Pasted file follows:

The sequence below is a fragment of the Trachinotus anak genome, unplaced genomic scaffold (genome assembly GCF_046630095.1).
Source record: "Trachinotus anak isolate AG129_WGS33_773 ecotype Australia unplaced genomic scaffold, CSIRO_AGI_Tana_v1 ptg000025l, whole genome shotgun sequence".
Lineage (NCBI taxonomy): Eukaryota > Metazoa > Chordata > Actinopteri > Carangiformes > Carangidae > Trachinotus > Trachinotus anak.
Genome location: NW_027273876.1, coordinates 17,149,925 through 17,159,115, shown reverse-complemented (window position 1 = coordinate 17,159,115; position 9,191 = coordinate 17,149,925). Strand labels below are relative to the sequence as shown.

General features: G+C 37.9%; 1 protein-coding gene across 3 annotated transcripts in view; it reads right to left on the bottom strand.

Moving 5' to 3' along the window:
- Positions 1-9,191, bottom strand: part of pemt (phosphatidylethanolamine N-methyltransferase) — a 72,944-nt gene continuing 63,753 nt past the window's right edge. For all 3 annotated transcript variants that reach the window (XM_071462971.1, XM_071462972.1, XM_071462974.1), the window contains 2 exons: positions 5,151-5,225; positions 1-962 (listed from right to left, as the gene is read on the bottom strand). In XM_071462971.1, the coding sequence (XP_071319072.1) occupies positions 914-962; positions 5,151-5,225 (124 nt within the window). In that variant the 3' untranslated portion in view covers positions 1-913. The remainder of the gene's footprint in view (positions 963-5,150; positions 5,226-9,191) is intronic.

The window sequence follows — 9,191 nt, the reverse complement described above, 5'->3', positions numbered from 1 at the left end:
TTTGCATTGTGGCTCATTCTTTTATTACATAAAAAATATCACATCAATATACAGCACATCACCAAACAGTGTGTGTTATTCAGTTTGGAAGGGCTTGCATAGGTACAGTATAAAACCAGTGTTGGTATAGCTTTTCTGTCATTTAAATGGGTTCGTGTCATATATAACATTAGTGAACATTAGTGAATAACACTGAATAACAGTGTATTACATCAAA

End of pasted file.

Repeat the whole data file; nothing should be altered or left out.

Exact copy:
The sequence below is a fragment of the Trachinotus anak genome, unplaced genomic scaffold (genome assembly GCF_046630095.1).
Source record: "Trachinotus anak isolate AG129_WGS33_773 ecotype Australia unplaced genomic scaffold, CSIRO_AGI_Tana_v1 ptg000025l, whole genome shotgun sequence".
Lineage (NCBI taxonomy): Eukaryota > Metazoa > Chordata > Actinopteri > Carangiformes > Carangidae > Trachinotus > Trachinotus anak.
Genome location: NW_027273876.1, coordinates 17,149,925 through 17,159,115, shown reverse-complemented (window position 1 = coordinate 17,159,115; position 9,191 = coordinate 17,149,925). Strand labels below are relative to the sequence as shown.

General features: G+C 37.9%; 1 protein-coding gene across 3 annotated transcripts in view; it reads right to left on the bottom strand.

Moving 5' to 3' along the window:
- Positions 1-9,191, bottom strand: part of pemt (phosphatidylethanolamine N-methyltransferase) — a 72,944-nt gene continuing 63,753 nt past the window's right edge. For all 3 annotated transcript variants that reach the window (XM_071462971.1, XM_071462972.1, XM_071462974.1), the window contains 2 exons: positions 5,151-5,225; positions 1-962 (listed from right to left, as the gene is read on the bottom strand). In XM_071462971.1, the coding sequence (XP_071319072.1) occupies positions 914-962; positions 5,151-5,225 (124 nt within the window). In that variant the 3' untranslated portion in view covers positions 1-913. The remainder of the gene's footprint in view (positions 963-5,150; positions 5,226-9,191) is intronic.

The window sequence follows — 9,191 nt, the reverse complement described above, 5'->3', positions numbered from 1 at the left end:
TTTGCATTGTGGCTCATTCTTTTATTACATAAAAAATATCACATCAATATACAGCACATCACCAAACAGTGTGTGTTATTCAGTTTGGAAGGGCTTGCATAGGTACAGTATAAAACCAGTGTTGGTATAGCTTTTCTGTCATTTAAATGGGTTCGTGTCATATATAACATTAGTGAACATTAGTGAATAACACTGAATAACAGTGTATTACATCAAA